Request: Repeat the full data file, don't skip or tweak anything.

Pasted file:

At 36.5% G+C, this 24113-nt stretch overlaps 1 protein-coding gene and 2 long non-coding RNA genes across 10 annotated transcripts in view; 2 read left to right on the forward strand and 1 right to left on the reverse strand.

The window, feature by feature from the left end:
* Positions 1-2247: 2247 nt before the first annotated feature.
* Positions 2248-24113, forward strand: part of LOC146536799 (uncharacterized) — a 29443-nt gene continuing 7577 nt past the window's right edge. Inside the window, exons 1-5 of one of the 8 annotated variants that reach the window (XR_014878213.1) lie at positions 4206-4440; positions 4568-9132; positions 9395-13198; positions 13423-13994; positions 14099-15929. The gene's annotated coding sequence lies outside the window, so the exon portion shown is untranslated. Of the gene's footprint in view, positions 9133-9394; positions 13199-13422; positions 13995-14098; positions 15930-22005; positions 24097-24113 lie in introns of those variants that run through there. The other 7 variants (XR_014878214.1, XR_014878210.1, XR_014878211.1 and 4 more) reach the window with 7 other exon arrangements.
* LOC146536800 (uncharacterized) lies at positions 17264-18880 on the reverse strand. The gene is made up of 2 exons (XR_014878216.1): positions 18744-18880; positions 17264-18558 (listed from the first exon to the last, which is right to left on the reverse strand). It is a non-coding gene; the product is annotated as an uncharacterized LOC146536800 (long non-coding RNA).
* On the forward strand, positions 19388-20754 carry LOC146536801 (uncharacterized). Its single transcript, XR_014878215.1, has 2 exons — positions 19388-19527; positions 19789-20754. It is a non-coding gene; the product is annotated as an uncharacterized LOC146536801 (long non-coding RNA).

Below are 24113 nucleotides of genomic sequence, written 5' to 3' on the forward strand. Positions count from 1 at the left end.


At 36.5% G+C, this 24113-nt stretch overlaps 1 protein-coding gene and 2 long non-coding RNA genes across 10 annotated transcripts in view; 2 read left to right on the forward strand and 1 right to left on the reverse strand.

The window, feature by feature from the left end:
* Positions 1-2247: 2247 nt before the first annotated feature.
* Positions 2248-24113, forward strand: part of LOC146536799 (uncharacterized) — a 29443-nt gene continuing 7577 nt past the window's right edge. Inside the window, exons 1-5 of one of the 8 annotated variants that reach the window (XR_014878213.1) lie at positions 4206-4440; positions 4568-9132; positions 9395-13198; positions 13423-13994; positions 14099-15929. The gene's annotated coding sequence lies outside the window, so the exon portion shown is untranslated. Of the gene's footprint in view, positions 9133-9394; positions 13199-13422; positions 13995-14098; positions 15930-22005; positions 24097-24113 lie in introns of those variants that run through there. The other 7 variants (XR_014878214.1, XR_014878210.1, XR_014878211.1 and 4 more) reach the window with 7 other exon arrangements.
* LOC146536800 (uncharacterized) lies at positions 17264-18880 on the reverse strand. The gene is made up of 2 exons (XR_014878216.1): positions 18744-18880; positions 17264-18558 (listed from the first exon to the last, which is right to left on the reverse strand). It is a non-coding gene; the product is annotated as an uncharacterized LOC146536800 (long non-coding RNA).
* On the forward strand, positions 19388-20754 carry LOC146536801 (uncharacterized). Its single transcript, XR_014878215.1, has 2 exons — positions 19388-19527; positions 19789-20754. It is a non-coding gene; the product is annotated as an uncharacterized LOC146536801 (long non-coding RNA).

Below are 24113 nucleotides of genomic sequence, written 5' to 3' on the forward strand. Positions count from 1 at the left end.